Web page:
5
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Heres an MWE

Sort[{1, 2, .1, 0, -2, 3}, If[#1 > 0, #1 < #2, False] &]

(*{0.1,1,2,3,-2,0}*)

Ordering[{1, 2, .1, 0, -2, 3}, 1, If[#1 > 0, #1 < #2, False] &]

(*{6}*)

Ordering[{1, 2, .1, 0, -2, 3}, 2, If[#1 > 0, #1 < #2, False] &]

(*{3,1}*)

Why is there this behavior? Specifically, why is ordering not giving the position of the first element of Sort, when I ask for only the first element?

Note: I believe Ordering works correctly, when all elements of the list are $>0$, so the sorting function is perhaps the issue somehow.

Edit: Using

Ordering[{1, 2, .1, 0, -2, 3}, 1, 
 If[#1 > 0 && #2 > 0, #1 < #2, If[#1 > 0 && #2 <= 0, True, False]] &]

fixes it (for the MWE at least). I figured out that the If statement was throwing false when I did not expect it to due to the order of comparisons.

However I am still not sure why, in the original case, using there was not a problem for $n=2$.

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Trace, or traceView2, will show the evaluations of the ordering function. It also confirms Lukas Lang's analysis of Ordering[list, 1, func].

One might try to infer the algorithm for n > 1:

The first two steps are the same as Lukas points out for n = 1. From this point, the difference will be that Ordering will construct a complete order instead of just finding the "minimum" (according to the ordering function). Thus the third step completes the order of {1, 2, 0.1} by comparing the last pair of the first three elements, 0.1 and 1. The next two steps construct a partial order of the remaining three elements, and the 6th step completes the order of {0, -2, 3}. The last step compares the maximal element of {1, 2, 0.1} and the minimal element of {0, -2, 3}, which completes the order of all the elements.

As Lukas has mentioned, if the ordering function satisfied the conditions for an ordering function (for instance, the transitive property), there is no need to compare further pairs of elements. In this case, if the list of numbers is shuffled, you can get different results.

Code:

Manipulate[
 Grid[{{
    Labeled[
     Graph[vv, Take[cmps, steps], 
      VertexLabels -> 
       Thread[vv -> Thread[Subscript[vv, Range@Length@vv]]],
      EdgeLabels -> 
       Take[Thread[cmps ->
          (Framed[Style[#, Red], Background -> LightBlue] & /@ 
            Range@Length@cmps)], steps],
      ImagePadding -> 20, ImageSize -> {350, 350}],
     Row[{"Next: ", 
       ReplacePart[RotateLeft@cmps, -1 -> "End"][[steps]]}],
     Top],
    Column[{" Steps "}~Join~Take[cmps, steps]]
    }}, Alignment -> Top, Dividers -> Center],
 {{n, 1}, {1, 2, 3, 4}, TrackingFunction -> (trackFN[#] &)},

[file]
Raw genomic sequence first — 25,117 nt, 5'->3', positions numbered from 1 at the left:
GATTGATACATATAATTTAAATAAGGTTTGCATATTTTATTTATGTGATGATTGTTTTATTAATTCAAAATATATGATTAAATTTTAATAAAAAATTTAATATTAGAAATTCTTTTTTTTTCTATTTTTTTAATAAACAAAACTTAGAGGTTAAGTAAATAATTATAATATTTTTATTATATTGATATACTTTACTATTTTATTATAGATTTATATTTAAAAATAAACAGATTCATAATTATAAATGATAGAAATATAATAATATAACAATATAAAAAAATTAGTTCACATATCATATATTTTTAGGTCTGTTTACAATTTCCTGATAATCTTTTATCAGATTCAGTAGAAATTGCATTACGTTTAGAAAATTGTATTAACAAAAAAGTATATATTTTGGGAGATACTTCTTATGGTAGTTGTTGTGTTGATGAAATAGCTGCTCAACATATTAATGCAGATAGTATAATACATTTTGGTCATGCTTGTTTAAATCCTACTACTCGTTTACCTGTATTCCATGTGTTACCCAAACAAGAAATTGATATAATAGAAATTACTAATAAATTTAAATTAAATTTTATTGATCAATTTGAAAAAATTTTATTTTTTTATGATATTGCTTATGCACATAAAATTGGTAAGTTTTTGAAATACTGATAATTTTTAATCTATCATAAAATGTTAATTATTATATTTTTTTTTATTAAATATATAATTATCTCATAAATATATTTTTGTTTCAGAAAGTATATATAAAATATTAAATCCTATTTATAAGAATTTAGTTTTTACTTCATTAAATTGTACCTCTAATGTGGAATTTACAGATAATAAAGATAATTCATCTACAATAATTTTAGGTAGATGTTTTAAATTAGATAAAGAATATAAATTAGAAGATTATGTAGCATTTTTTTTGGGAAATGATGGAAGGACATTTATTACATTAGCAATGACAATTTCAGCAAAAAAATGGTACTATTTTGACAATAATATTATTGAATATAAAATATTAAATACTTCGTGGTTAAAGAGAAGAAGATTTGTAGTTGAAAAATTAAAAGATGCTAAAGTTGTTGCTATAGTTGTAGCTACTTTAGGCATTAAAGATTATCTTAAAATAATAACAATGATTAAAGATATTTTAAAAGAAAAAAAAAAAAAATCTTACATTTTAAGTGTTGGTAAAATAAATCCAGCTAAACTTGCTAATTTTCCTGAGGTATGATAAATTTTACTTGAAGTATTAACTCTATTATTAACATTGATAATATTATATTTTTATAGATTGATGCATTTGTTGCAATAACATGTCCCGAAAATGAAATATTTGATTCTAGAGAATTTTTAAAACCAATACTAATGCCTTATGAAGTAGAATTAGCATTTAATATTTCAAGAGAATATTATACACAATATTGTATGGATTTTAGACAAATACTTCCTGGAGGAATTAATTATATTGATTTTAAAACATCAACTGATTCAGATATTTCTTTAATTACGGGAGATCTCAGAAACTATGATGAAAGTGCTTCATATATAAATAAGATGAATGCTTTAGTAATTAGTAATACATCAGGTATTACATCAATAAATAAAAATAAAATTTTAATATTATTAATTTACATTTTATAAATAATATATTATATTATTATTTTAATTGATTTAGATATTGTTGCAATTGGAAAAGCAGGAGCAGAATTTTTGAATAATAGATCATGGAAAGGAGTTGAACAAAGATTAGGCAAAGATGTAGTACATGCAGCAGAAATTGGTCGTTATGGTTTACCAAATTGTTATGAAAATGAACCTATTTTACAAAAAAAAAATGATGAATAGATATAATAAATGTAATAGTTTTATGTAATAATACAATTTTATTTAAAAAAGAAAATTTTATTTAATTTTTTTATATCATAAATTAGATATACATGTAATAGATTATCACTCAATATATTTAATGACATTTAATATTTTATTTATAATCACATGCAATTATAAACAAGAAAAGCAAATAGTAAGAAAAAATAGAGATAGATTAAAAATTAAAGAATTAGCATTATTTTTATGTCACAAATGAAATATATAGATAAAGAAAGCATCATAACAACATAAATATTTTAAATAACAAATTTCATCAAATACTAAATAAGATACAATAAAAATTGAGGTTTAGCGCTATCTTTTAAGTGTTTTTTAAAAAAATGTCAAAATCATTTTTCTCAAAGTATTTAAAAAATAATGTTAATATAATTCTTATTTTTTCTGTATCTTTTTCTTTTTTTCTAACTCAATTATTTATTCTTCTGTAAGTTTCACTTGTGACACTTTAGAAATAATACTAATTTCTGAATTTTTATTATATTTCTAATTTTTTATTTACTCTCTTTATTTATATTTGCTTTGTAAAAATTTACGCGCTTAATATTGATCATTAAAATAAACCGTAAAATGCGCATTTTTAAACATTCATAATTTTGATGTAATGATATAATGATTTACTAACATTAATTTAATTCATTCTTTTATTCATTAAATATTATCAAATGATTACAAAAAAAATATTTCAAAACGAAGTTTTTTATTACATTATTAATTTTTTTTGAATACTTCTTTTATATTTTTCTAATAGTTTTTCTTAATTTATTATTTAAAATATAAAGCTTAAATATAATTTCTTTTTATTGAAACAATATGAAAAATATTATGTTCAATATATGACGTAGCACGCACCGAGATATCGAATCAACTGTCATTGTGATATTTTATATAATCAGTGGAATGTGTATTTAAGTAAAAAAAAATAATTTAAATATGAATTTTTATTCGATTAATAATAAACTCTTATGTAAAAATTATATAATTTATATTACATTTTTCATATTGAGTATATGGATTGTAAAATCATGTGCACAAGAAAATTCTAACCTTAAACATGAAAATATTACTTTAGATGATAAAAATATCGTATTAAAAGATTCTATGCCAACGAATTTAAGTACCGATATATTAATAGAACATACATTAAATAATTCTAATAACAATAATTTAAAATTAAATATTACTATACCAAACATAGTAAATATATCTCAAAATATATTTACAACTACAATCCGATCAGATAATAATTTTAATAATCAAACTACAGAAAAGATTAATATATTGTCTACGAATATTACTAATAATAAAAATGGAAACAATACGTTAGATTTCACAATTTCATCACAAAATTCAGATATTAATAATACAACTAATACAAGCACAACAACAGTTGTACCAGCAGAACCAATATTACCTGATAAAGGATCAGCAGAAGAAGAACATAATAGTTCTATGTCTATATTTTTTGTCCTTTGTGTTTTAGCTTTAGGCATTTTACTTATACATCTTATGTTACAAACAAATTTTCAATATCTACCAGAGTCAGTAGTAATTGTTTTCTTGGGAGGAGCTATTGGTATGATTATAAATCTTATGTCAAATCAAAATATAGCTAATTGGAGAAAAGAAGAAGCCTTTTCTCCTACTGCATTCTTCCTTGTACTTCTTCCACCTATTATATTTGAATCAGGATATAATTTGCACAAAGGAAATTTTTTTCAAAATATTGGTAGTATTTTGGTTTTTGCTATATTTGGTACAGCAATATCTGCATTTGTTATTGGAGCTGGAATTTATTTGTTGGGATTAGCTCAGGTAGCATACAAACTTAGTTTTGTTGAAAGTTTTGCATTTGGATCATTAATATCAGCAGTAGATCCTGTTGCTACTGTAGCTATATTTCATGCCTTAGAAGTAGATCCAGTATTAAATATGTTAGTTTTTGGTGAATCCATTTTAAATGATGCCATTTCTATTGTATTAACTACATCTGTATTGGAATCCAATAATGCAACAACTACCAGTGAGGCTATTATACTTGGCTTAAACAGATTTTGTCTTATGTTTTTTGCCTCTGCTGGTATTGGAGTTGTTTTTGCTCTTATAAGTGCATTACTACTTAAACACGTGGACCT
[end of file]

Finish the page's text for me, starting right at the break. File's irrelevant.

{{steps, 1}, 1, Dynamic@Length[cmps], 1},
 {{vv, {1, 2, .1, 0, -2, 3}}, None},
 {{cmps, cmps}, None}, {{trackFN, trackFN}, None},
 Initialization :> (
   trackFN = Function[n1,
     n = n1;
     cmps = Reap[
        Ordering[vv, n,
         With[{res = If[#1 > 0, #1 < #2, False]}, 
           If[res, Sow@DirectedEdge[#1, #2], 
            Sow[DirectedEdge[#2, #1]]]; res] &]
        ][[2, 1]];
     steps = Length@cmps;
     steps];
   trackFN[1])
 ]
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1
  • $\begingroup$ This is great! Thank you very much $\endgroup$
    – user106860
    Aug 2 at 15:52
7
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In short: Your ordering function is not a valid ordering function: Both func[-2,3] and func[3,-2] return False, so the two numbers cannot be sorted. Sorting-related functions might therefore return unexpected results.

As for the particular result you are seeing here: My guess is that Ordering[list, 1, func] calls a specialized implementation for improved performance. That implementation probably goes through the list once, keeping the minimal element (and its index): So it first calls func[1, 2] which in your case is True so 1 is before 2. Then it does func[1,0.1] which is False, so 0.1 comes before 1. It then continues with func[0.1,0] (False), func[0, -2] (False), and finally func[-2,3] which is also False, so 3 is before -2 and thus Orderingconcludes that 3 is the first element.

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  • 2
    $\begingroup$ The key point here: "the ordering function is not a valid ordering function". If the ordering function isn't a proper ordering function then you shouldn't expect anything ordering related to be consistent for it $\endgroup$
    – b3m2a1
    Aug 1 at 8:53
  • $\begingroup$ About your second paragraph, I understand that. My question is specifically about -- and perhaps I could have made this more clear -- Ordering[list,1,p] and Ordering[list,2,p] give different smallest elements in the supplied MWE (with the former being inconsistent with the result from Sort). That is... somehow the (reported) "first" element is different when changing the 1 to a 2. I do recognize that what b3m2a1 pointed out does answer this though, albeit in a broad sense. $\endgroup$
    – user106860
    Aug 1 at 11:50
  • $\begingroup$ @user106860 as I've noted, my guess is that Ordering is special-cased for n=1 for increased performance, hence the different result. $\endgroup$
    – Lukas Lang
    Aug 1 at 11:53

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